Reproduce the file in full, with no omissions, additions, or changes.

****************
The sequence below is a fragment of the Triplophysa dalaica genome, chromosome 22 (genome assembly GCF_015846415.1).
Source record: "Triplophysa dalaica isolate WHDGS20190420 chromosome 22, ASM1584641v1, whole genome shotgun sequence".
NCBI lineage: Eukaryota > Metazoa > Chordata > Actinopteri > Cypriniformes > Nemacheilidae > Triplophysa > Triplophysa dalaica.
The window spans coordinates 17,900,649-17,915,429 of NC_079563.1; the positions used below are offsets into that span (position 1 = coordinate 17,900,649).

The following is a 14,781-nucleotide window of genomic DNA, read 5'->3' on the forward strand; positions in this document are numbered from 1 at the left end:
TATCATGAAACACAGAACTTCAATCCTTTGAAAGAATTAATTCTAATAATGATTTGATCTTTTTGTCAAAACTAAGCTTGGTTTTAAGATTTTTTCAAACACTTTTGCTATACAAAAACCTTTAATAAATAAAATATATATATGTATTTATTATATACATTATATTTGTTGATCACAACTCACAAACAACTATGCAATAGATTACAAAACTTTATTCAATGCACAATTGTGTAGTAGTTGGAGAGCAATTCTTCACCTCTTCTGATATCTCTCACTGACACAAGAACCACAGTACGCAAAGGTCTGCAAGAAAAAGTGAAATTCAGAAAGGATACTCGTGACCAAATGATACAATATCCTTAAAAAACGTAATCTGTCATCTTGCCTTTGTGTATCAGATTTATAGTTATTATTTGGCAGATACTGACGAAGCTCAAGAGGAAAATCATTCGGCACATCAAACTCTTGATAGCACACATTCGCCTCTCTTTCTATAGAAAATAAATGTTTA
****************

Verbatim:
The sequence below is a fragment of the Triplophysa dalaica genome, chromosome 22 (genome assembly GCF_015846415.1).
Source record: "Triplophysa dalaica isolate WHDGS20190420 chromosome 22, ASM1584641v1, whole genome shotgun sequence".
NCBI lineage: Eukaryota > Metazoa > Chordata > Actinopteri > Cypriniformes > Nemacheilidae > Triplophysa > Triplophysa dalaica.
The window spans coordinates 17,900,649-17,915,429 of NC_079563.1; the positions used below are offsets into that span (position 1 = coordinate 17,900,649).

The following is a 14,781-nucleotide window of genomic DNA, read 5'->3' on the forward strand; positions in this document are numbered from 1 at the left end:
TATCATGAAACACAGAACTTCAATCCTTTGAAAGAATTAATTCTAATAATGATTTGATCTTTTTGTCAAAACTAAGCTTGGTTTTAAGATTTTTTCAAACACTTTTGCTATACAAAAACCTTTAATAAATAAAATATATATATGTATTTATTATATACATTATATTTGTTGATCACAACTCACAAACAACTATGCAATAGATTACAAAACTTTATTCAATGCACAATTGTGTAGTAGTTGGAGAGCAATTCTTCACCTCTTCTGATATCTCTCACTGACACAAGAACCACAGTACGCAAAGGTCTGCAAGAAAAAGTGAAATTCAGAAAGGATACTCGTGACCAAATGATACAATATCCTTAAAAAACGTAATCTGTCATCTTGCCTTTGTGTATCAGATTTATAGTTATTATTTGGCAGATACTGACGAAGCTCAAGAGGAAAATCATTCGGCACATCAAACTCTTGATAGCACACATTCGCCTCTCTTTCTATAGAAAATAAATGTTTA